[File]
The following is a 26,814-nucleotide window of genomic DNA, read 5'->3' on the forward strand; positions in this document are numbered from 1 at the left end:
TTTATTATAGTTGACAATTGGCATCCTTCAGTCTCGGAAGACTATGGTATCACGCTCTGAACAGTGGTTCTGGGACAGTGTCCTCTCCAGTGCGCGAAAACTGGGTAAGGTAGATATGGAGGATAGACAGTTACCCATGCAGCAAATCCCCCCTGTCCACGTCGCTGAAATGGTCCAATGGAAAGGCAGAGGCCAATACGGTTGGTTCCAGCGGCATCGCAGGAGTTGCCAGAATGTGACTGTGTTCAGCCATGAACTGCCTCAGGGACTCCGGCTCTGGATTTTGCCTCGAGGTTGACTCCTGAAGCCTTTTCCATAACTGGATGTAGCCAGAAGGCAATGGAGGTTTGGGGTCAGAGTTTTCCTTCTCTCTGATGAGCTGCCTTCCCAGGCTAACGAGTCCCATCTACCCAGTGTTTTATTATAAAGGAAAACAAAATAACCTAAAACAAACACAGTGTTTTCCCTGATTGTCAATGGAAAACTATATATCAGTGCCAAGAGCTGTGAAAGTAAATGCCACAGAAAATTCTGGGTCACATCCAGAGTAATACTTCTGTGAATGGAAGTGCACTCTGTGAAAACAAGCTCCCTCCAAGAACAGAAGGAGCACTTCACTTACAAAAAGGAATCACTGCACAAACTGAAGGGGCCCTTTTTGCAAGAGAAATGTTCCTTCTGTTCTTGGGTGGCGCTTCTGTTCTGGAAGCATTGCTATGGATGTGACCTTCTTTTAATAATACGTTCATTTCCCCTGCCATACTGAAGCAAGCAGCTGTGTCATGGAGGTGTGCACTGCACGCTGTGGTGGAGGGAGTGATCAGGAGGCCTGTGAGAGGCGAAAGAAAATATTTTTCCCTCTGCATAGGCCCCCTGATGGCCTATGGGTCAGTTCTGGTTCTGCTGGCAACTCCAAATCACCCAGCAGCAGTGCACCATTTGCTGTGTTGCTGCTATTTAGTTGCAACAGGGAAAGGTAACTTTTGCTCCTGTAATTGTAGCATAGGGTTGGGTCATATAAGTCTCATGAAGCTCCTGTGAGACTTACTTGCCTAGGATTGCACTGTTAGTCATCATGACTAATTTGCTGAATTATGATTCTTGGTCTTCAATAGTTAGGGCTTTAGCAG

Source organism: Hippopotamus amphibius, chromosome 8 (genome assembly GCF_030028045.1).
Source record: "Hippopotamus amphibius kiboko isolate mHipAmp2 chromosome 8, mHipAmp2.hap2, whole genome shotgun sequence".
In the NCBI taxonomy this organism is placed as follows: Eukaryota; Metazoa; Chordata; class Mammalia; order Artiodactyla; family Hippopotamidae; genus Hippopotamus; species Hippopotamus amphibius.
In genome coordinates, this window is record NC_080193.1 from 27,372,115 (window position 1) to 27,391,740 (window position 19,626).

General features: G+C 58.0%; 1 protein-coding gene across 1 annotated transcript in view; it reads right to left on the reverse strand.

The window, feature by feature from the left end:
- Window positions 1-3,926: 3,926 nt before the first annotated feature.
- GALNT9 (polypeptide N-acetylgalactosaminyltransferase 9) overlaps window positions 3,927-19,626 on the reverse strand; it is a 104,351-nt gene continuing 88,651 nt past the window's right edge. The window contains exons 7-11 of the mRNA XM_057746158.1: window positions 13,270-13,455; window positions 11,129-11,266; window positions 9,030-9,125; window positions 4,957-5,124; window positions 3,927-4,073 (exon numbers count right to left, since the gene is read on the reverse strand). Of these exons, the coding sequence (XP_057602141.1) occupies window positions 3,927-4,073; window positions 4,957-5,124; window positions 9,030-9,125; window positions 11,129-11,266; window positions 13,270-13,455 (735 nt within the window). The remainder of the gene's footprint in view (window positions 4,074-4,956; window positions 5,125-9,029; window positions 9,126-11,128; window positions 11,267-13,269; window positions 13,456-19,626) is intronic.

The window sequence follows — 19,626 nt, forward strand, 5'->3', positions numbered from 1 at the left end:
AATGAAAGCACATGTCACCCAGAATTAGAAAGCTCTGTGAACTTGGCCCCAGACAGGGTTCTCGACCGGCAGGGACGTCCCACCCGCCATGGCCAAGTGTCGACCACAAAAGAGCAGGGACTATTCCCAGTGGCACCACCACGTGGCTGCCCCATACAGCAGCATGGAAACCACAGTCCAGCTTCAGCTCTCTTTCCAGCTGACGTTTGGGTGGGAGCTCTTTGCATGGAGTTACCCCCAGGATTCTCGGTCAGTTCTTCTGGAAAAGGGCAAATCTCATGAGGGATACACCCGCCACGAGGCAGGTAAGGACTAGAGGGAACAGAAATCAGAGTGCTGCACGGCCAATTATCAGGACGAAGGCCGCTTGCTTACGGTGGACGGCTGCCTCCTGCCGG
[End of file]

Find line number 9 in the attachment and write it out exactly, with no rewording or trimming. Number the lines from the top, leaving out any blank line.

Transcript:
- Window positions 1-3,926: 3,926 nt before the first annotated feature.